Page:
On-line service courts advertisers

July 21, 1994|By Mark Guidera | Mark Guidera,Sun Staff Writer

Pete Celano spent several years working in the computer software industry. So it's no surprise that he never fancied himself one day becoming a newspaper publisher.

But the more the Columbia resident thinks about his year-old venture, a consumer-oriented on-line information service, the more he thinks of it as "really an electronic newspaper."

The health, financial and travel information that Mr. Celano's Consumer Information Network offers is free to computer users who dial up the access number via computer modem at 410-381-4256.

Mr. Celano provides information that he gets through abstracting services, which glean and condense magazine and professional journal articles. The electronic hub for the operation is in the basement of his home, where the company's PCs, modems and phone lines are set up.

Where Mr. Celano is trying to turn a profit is on advertising -- the bread and butter of any newspaper's revenues.

He has found some potential advertisers resistant to the idea of pitching products and services through an on-line computer service.

"Initially, a lot of the people I'd contact would be like 'On-line? What's that?' " he said.

With persistence and the recent flurry of media attention about the booming use of Internet -- a computer service that lets users tap into everything from electronic bulletin boards to library data bases worldwide -- Mr. Celano and his wife and business partner, Marie, have landed about 20 companies as advertisers on a trial basis.

Advertising on the service costs $500 a month. Advertisements are matched with topics available through Consumer Information's service.

For example, a caller who accessed articles about men's health would be presented with advertisements on the computer screen for prostate cancer medications. Someone reading about exercise would be presented with an advertisement on the monitor from Bowflex, an exercise equipment manufacturer.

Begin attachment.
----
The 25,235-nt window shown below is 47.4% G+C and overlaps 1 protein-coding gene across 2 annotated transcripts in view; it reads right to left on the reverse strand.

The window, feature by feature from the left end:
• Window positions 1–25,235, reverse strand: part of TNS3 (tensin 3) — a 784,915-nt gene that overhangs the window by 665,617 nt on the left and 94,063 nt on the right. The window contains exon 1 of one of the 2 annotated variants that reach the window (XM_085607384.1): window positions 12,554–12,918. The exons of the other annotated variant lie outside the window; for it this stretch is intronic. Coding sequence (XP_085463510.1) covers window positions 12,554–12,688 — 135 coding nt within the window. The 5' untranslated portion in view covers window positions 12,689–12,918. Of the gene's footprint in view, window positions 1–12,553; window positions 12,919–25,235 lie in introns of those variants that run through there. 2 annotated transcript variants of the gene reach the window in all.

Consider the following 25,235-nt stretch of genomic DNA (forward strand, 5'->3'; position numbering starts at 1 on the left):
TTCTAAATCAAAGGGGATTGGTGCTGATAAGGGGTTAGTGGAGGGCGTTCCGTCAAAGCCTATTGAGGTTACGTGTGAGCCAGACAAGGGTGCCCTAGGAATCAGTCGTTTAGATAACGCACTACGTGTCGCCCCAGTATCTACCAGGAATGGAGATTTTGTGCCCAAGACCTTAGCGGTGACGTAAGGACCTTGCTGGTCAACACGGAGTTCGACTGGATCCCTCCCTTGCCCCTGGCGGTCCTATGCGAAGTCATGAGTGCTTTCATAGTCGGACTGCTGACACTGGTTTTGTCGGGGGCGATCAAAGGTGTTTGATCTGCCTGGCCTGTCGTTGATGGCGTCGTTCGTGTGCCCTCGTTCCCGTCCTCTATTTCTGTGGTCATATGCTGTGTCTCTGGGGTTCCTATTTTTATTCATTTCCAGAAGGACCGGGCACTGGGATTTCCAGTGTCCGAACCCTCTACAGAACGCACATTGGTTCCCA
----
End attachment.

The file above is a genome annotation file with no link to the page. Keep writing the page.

Mr. Celano also has added a fax service that lets users of the consumer line request a one-page fax from an advertiser.

"A lot of advertisers still aren't quite sure exactly what Internet is, but they know a lot of people are using it and it may be this untapped source for getting customers," he said.

When Mr. Celano, 32, launched his venture a year ago with the help of a $20,000 loan from the Rouse Entrepreneurial Fund, his service could only be accessed through the local phone number.

Callers were linked to one of eight phone lines for the on-line computer information services.

"That limited the amount of people that could access our service," said Mr. Celano. "We began searching for a way to open it up to more people without spending a fortune on phone lines."

His ticket to the world turned out to be close by in Clarksville, where a couple of entrepreneurs had established Clark Internet, a service that lets computer users access Internet worldwide. Customers pay a $23 monthly fee for the access.

Stephen Balbach, vice president at Clark Internet, says Mr. Celano's service is one of about 10, including National Public Radio, providing published information to users.

Consumer Information Network's address on the Internet is: WWW.IIS.COM/CINET.

With his service available through Clark Internet, which has a capacity of 1,000 people per second, Mr. Celano's user base has broadened substantially.

Today, he estimates Consumer Information Network is getting 40,000 calls weekly from about 18,000 individuals.

Said Mr. Celano, "It's kind of neat to think that someone in Sweden or San Francisco can call up our service and what they are accessing is based right in my basement."

Mr. Celano also has plans to broaden his financial information service, called Dialwealth, and the travel information service, called Dialtravel. Both offer only a limited number of topics now. The health information service, Dialhealth, has a broad range of articles abstracted from magazine and medical journals.

He also hopes to pique interest among advertisers in a telephone-based information and fax service he has launched that provides news on health, finance and travel.

The service is geared to senior citizens and others who may not be sophisticated about computers. The service, available through a toll-free number (800) 294-3258, provides callers with "news bites." For example, a current health "news bite" is about a Brown University survey on the health benefits of walking.

"The best case scenario is we'll become a very successful electronic newspaper. The worst case will be we become a free source of information for people," said Mr. Celano.

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